The role of Education Manager is very versatile and fun. Because people’s main goal in university is to get an education, there are a lot of things I can do to steer people in the right direction. I want to make it easy for people to choose sustainable courses for their education. The best time to get this knowledge is while we are young and still in school.
Technology isn’t created in a vacuum. It is created by humans who are part of a society, have morals and personal beliefs. Therefore, I think it is very important that all the maths, algorithms and formulas are accompanied by the right morality so it can be directed towards the most important issues. Then we don’t lose sight of why we are studying what we are studying: to make our society a better place to live.
This is why I created a list of courses that match the Sustainable Development Goals (SDG). I want to make it easy for people to choose sustainable courses according to their tastes. I hope that people see this list and think, for example: “that’s interesting, I didn’t know AI could contribute to reducing inequality. I will take this course!”. And I especially hope that people learn new things. I didn’t even know that “sustainability” wasn’t just about the climate before I started studying sustainability! I aim to showcase what our university is doing for societal challenges, and how students can be part of that. Either by taking these courses or by voicing their opinions about the kind of sustainable education they want.
Currently I am also researching how other universities teach their professors about sustainability. Hopefully soon we can implement this teaching at the TU/e so that our professors can pass on the knowledge to the students.
The interesting part about this role is that there is so much to do that I can take it in any direction I want. I am in contact with students, other colleagues within the university, teachers, and all sorts of staff from other universities. Because education is embedded everywhere I work with Koen (our Strategic Manager), who helps shape our sustainability vision within the university, but also on my own, with my other Go Green Office colleagues and with the Sustainable Core Team. I get inspiration from everyone: within the university, within the Netherlands and even from other European institutions!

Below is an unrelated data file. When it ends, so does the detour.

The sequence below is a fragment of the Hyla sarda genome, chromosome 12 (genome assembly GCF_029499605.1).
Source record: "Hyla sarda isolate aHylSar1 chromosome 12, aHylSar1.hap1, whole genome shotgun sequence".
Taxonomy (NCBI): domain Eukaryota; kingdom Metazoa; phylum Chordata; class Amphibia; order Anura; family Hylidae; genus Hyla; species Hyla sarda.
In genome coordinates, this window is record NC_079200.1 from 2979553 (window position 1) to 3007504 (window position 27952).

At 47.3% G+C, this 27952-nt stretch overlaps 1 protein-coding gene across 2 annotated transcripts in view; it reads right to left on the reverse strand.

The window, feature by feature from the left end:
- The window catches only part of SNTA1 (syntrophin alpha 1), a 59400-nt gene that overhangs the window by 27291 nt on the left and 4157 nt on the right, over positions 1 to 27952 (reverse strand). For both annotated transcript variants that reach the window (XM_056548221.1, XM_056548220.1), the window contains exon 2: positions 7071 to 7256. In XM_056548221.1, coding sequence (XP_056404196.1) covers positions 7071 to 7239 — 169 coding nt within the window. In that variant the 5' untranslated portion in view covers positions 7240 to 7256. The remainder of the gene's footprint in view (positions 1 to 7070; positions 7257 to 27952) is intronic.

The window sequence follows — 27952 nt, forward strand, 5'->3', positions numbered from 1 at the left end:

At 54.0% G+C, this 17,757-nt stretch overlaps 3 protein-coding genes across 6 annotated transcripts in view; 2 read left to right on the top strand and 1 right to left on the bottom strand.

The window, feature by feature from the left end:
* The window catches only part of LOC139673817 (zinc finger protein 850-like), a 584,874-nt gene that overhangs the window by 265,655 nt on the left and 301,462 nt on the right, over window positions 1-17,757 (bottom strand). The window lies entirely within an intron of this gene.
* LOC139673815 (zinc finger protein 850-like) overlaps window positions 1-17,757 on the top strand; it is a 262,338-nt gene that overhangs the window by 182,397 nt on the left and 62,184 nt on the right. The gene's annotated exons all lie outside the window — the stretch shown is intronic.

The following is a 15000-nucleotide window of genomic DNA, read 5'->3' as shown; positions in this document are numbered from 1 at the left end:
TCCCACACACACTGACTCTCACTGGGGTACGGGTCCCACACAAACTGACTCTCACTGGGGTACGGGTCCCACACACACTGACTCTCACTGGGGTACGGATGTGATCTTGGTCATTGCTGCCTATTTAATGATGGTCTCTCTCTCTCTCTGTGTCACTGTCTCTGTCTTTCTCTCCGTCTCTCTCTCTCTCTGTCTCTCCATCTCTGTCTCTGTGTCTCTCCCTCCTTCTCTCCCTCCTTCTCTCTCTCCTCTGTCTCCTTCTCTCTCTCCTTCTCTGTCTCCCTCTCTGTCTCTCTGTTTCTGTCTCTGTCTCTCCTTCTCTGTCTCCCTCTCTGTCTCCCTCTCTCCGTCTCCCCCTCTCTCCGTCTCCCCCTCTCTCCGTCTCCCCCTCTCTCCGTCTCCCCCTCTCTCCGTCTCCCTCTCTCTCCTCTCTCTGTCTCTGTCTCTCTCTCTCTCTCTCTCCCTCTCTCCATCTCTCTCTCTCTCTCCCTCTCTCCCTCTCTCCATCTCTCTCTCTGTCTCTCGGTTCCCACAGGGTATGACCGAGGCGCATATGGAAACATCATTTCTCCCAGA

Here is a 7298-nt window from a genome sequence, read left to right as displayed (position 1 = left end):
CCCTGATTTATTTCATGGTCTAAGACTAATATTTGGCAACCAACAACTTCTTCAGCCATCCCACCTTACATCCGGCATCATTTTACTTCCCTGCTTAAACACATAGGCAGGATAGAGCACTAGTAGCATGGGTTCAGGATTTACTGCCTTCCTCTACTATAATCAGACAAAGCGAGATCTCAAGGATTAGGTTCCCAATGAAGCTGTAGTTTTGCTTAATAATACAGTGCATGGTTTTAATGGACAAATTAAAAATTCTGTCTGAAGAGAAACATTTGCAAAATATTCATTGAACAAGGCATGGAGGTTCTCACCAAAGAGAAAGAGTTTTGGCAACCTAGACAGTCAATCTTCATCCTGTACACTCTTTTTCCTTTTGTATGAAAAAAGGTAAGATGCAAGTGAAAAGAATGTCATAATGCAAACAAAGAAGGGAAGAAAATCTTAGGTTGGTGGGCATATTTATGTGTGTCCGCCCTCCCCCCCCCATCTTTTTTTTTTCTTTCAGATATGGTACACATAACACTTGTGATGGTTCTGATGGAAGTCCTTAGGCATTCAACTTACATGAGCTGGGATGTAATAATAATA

My recommendation for a course that every engineer should take in their bachelor is Sustainable technology in society (0SV10) in Q2. It teaches us about the morality of technology, how technology is not neutral, and that society and technology are deeply intertwined. This course gave me a new 3D perspective on what “technology” is. Once we understand that technology and society shape each other, we can make better decisions regarding our technological choices. And if you’re thinking “but what even is sustainability?”, Sustainable development in a global context (0SV00) in Q1 is an excellent crash course.
Do you have any ideas on how to make education more sustainable, comments or questions? Email me at email@example.com!